The horrific shooting at the Pittsburgh Synagogue suggests that America, by being a peaceful haven for American Jewry, is actually helping to destroy it.
I haven’t commented about the shooting at the Tree of Life synagogue in Pittsburgh. I actually don’t think there’s much to say about the shooting itself. A rabid anti-Semite acted on his rage and did what anti-Semites have done since the Middle Ages: he killed Jews. He’ll face judgment in this life and, I’m quite sure, an infinitely worse judgment in the next. The End.
In this post, I want to blog about something else I noticed. Something everyone must have noticed: All of the congregants who died (may their memories be a blessing) were oldish to really old:
Joyce Fienberg, 75, of Oakland; Richard Gottfried, 65, of Ross Township; Rose Mallinger, 97, of Squirrel Hill; Jerry Rabinowitz, 66, of Edgewood; Cecil Rosenthal, 59, of Squirrel Hill; David Rosenthal, 54, of Squirrel Hill; Bernice Simon, 84, of Wilkinsburg; Sylvan Simon, 86, of Wilkinsburg; Daniel Stein, 71, of Squirrel Hill; Melvin Wax, 88, of Squirrel Hill, and Irving Youngner, 69, of Mount Washington.
According to reports I read, Saturday morning service was always the synagogue’s busiest day each week and the shooter had 20-30 minutes alone in that room before the police finally entered. (Shades of Parkland School there….) While oldish and really old people are obviously going to be the least agile in scattering and hiding, one would think that a busy service and a gunman with a lot of time on his hands would have resulted in a broader age spectrum of victims. The fact that it didn’t suggests that Tree of Life has an aging congregation. That got me thinking.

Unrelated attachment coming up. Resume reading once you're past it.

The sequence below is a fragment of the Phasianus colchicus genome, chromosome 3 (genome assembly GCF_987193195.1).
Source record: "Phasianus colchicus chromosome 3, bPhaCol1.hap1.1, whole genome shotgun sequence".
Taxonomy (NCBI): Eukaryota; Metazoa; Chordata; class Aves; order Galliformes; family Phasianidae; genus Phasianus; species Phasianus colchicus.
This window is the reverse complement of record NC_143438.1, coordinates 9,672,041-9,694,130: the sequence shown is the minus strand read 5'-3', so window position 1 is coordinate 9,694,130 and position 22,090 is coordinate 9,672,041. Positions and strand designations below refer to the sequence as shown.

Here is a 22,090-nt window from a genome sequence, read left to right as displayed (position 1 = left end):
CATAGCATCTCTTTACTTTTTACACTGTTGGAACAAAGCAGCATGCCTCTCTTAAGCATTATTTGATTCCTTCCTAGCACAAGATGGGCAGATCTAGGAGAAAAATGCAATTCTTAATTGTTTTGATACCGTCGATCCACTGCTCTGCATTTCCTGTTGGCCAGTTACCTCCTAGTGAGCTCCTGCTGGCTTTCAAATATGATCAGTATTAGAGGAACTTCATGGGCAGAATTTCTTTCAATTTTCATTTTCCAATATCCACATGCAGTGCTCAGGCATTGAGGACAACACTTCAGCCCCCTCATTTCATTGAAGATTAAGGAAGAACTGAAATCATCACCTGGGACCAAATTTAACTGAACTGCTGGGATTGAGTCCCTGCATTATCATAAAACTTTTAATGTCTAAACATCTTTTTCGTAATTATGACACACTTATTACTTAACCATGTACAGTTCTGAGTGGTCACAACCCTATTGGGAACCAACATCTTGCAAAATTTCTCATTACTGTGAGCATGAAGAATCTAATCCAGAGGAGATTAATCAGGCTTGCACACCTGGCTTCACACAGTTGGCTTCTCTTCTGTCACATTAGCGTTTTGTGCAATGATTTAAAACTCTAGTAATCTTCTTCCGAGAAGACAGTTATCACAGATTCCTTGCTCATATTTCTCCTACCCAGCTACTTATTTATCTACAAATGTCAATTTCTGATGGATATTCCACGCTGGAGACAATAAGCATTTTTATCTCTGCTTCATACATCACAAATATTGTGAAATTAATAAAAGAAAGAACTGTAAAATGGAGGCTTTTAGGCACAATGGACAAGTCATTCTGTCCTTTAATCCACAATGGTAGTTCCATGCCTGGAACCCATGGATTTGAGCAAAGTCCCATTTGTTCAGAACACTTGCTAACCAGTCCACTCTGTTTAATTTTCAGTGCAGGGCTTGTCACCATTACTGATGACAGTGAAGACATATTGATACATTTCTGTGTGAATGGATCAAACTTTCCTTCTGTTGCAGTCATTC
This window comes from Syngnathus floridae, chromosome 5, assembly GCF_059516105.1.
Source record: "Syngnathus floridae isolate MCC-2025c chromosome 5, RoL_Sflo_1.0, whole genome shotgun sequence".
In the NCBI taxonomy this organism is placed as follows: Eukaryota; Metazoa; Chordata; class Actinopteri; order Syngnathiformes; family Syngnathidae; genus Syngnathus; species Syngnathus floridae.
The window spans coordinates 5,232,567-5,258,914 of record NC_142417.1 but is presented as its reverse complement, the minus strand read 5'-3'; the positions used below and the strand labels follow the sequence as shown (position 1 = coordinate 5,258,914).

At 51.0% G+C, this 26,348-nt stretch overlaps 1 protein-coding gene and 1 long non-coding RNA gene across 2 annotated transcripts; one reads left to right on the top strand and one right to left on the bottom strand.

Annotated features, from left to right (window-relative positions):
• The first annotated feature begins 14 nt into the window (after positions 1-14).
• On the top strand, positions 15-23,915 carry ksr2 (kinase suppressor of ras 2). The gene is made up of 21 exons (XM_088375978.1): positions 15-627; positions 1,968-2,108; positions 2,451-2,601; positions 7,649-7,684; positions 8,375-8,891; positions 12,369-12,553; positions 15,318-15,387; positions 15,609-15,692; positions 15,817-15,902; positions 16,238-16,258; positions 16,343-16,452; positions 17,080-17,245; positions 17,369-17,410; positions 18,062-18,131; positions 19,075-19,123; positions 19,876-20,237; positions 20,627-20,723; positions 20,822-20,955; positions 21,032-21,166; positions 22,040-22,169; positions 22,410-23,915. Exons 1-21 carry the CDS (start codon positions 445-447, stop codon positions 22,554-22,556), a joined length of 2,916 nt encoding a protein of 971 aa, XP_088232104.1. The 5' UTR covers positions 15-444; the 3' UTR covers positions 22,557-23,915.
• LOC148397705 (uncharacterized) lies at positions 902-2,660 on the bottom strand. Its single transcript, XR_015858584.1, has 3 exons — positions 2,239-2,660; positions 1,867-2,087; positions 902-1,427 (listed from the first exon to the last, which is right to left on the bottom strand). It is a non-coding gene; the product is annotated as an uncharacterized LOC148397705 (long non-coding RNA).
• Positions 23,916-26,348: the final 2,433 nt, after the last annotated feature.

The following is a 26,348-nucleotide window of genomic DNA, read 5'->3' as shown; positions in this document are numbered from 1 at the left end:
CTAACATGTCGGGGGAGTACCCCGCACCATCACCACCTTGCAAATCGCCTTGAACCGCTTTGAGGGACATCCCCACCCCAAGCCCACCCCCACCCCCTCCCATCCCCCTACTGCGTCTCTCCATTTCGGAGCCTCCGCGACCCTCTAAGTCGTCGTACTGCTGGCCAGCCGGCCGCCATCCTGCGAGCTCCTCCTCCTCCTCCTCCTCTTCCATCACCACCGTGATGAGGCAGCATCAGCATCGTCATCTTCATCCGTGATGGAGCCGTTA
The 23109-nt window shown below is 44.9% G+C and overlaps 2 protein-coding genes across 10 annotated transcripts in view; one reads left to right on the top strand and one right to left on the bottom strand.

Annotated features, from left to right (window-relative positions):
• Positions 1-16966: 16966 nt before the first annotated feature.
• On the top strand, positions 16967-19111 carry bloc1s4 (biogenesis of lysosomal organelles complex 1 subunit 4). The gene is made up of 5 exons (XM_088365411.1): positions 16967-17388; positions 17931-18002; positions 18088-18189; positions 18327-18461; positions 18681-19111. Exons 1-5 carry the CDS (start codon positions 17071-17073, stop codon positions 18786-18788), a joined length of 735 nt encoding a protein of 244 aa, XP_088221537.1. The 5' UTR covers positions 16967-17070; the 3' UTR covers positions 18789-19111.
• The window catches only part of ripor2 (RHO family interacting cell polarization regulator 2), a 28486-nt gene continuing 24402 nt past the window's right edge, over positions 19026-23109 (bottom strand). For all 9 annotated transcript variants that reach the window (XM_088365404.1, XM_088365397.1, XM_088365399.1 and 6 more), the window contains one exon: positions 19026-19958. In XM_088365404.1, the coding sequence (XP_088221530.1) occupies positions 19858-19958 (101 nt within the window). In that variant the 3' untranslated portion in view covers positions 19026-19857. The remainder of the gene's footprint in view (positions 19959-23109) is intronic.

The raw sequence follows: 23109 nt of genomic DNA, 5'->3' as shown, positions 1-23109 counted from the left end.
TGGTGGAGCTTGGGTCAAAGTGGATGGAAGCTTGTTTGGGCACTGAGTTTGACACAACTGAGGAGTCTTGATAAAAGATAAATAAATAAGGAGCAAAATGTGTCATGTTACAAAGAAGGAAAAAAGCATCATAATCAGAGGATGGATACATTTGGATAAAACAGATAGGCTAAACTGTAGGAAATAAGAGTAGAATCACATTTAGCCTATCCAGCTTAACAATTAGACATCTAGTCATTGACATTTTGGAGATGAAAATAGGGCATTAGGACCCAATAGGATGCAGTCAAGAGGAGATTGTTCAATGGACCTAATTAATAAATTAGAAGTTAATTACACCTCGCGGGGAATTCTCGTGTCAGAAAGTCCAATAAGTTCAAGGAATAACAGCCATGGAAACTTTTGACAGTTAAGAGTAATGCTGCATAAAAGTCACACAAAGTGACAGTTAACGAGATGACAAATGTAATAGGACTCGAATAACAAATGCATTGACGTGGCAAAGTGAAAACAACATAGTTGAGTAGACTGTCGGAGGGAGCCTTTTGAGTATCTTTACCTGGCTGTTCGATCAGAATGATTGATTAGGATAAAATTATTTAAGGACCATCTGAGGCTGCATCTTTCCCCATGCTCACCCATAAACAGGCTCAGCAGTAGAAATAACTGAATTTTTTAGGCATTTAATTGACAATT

I went and looked at the synagogue’s website and saw that it offers two slightly different descriptions of itself. Here’s the first, on the home page:
Tree of Life * Or L’Simcha Congregation is a traditional, progressive and egalitarian congregation based in Pittsburgh’s Squirrel Hill neighborhood.
We offer a warm and welcoming environment where even the oldest Jewish traditions become relevant to the way our members live today. From engaging services, social events, family-friendly activities and learning opportunities to support in times of illness or sorrow, we match the old with the new to deliver conservative Jewish tradition that’s accessible, warm and progressive.
And here’s the second, which substitutes “conservative” for “traditional”:
Tree of Life Congregation was founded more than 150 years ago, Or L’Simcha about 5 years ago. In 2010, the two Pittsburgh congregations merged to form Tree of Life*Or L’Simcha. As a conservative Jewish congregation, Tree of Life*Or L’Simcha remains true to traditional teachings, yet is also progressive and relevant to the way we live today. From our warm, inviting and intellectually stimulating atmosphere to our fun adult, children and family programs, it’s the perfect environment to grow a strong faith rooted in tradition.
For those of you wondering about the importance of the words “conservative” and “traditional,” let me explain as best as I can. Although I was raised without a synagogue, I’m Jewish enough in orientation to have picked up a few things. [Read more…]